102. Vlasova A, Capella-Gutierrez S, Rendon-Anaya M, Hernandez-Onate M, Minoche AE, Erb I, Camara F, Prieto-Barja P, Corvelo A, Sanseverino W, Westergaard G, Dohm JC, Pappas GJ Jr, Saburido-Alvarez S, Kedra D, Gonzalez I, Cozzuto L, Gomez-Garrido J, Aguilar-Moron MA, Andreu N, Aguilar OM, Garcia-Mas J, Zehnsdorf M, Vazquez MP, Delgado-Salinas A, Delaye L, Lowy E, Mentaberry A, Vianello-Brondani RP, Garcia JL, Alioto T, Sanchez F, Himmelbauer H, Santalla M, Notredame C, Gabaldon T, Herrera-Estrella A, Guigo R (2016) Genome and transcriptome analysis of the Mesoamerican common bean and the role of gene duplications in establishing tissue and temporal specialization of genes. Genome Biol 17:32PubMedPubMedCentralCrossRefGoogle Scholar
  103. Voelker TA, Staswick P, Chrispeels MJ (1986) Molecular analysis of two phytohemagglutinin genes and their expression in Phaseolus vulgaris cv. Pinto, a lectin-deficient cultivar of the bean. EMBO J 5:3075–3082PubMedPubMedCentralGoogle Scholar
  104. Voelker TA, Moreno J, Chrispeels MJ (1990) Expression analysis of a pseudogene in transgenic tobacco: a frameshift mutation prevents mRNA accumulation. Plant Cell 2:255–261PubMedPubMedCentralCrossRefGoogle Scholar
  105. Wato S, Kamei K, Arakawa T, Philo JS, Wen J, Hara S, Yamaguchi H (2000) A chimera-like α-amylase inhibitor suggesting the evolution of Phaseolus vulgaris α-amylase inhibitor. J Biochem 128:139–144Google Scholar
  106. Wilson KA, Laskowski M (1973) Isolation of three isoinhibitors of trypsin from garden bean, Phaseolus vulgaris, having either lysine or arginine at the reactive site. J Biol Chem 248:756–762PubMedGoogle Scholar
  107. Wilson KA, Laskowski M (1975) The partial amino acid sequence of trypsin inhibitor II from garden bean, Phaseolus vulgaris, with location of the trypsin and elastase-reactive sites. J Biol Chem 250:4261–4267PubMedGoogle Scholar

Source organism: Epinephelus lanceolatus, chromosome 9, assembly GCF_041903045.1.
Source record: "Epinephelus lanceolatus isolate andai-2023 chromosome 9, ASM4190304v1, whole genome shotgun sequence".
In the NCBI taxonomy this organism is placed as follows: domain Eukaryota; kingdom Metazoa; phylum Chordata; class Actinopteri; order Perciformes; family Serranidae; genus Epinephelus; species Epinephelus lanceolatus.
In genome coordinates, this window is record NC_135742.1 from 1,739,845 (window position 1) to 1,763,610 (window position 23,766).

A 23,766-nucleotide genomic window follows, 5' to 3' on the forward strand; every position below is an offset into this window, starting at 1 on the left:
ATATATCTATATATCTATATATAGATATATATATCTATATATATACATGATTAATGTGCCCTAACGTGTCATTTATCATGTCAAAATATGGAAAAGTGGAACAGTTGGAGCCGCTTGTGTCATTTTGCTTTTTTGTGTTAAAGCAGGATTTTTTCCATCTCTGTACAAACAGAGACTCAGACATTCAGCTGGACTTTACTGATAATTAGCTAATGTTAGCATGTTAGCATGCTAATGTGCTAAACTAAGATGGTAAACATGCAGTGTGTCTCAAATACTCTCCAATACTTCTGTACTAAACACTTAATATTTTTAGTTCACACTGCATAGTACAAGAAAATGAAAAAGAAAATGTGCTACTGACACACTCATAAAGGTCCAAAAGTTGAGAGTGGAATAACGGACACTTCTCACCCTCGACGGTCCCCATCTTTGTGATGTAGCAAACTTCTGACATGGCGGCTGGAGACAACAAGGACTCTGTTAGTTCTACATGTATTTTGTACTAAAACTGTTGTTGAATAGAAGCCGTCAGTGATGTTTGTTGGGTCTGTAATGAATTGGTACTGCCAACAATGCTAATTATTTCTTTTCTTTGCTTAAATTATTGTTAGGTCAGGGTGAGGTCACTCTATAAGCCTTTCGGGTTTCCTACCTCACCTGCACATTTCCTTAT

108. Yamauchi F, Sato K, Yamagishi T (1984) Isolation and partial characterization of a salt-extractable globulin from soybean seeds. Agric Biol Chem 48:645–650Google Scholar
  109. Yin F, Pajak A, Chapman R, Sharpe A, Huang S, Marsolais F (2011) Analysis of common bean expressed sequence tags identifies sulfur metabolic pathways active in seed and sulfur-rich proteins highly expressed in the absence of phaseolin and major lectins. BMC Genom 12:268CrossRefGoogle Scholar
  110. Yoshizawa T, Shimizu T, Yamabe M, Taichi M, Nishiuchi Y, Shichijo N, Unzai S, Hirano H, Sato M, Hashimoto H (2011) Crystal structure of basic 7S globulin, a xyloglucan-specific endo-β-1,4-glucanase inhibitor protein-like protein from soybean lacking inhibitory activity against endo-β-glucanase. FEBS J 278:1944–1954PubMedCrossRefGoogle Scholar
  111. Zaugg I, Magni C, Panzeri D, Daminati MG, Bollini R, Benrey B, Bacher S, Sparvoli F (2013) QUES, a new Phaseolus vulgaris genotype resistant to common bean weevils, contains the Arcelin-8 allele coding for new lectin-related variants. Theor Appl Genet 126:647–661PubMedCrossRefGoogle Scholar

Copyright information

© Crown Copyright 2017

Authors and Affiliations

  • Jaya Joshi
    • 1
  • Sudhakar Pandurangan
    • 1
  • Marwan Diapari
    • 2
  • Frédéric Marsolais
    • 1
    Email author
  1. 1.Department of BiologyUniversity of Western Ontario; and Genomics and Biotechnology, London Research and Development Centre, Agriculture and Agri-Food CanadaLondonCanada
  2. 2.Genomics and BiotechnologyLondon Research and Development Centre, Agriculture and Agri-Food CanadaLondonCanada

Personalised recommendations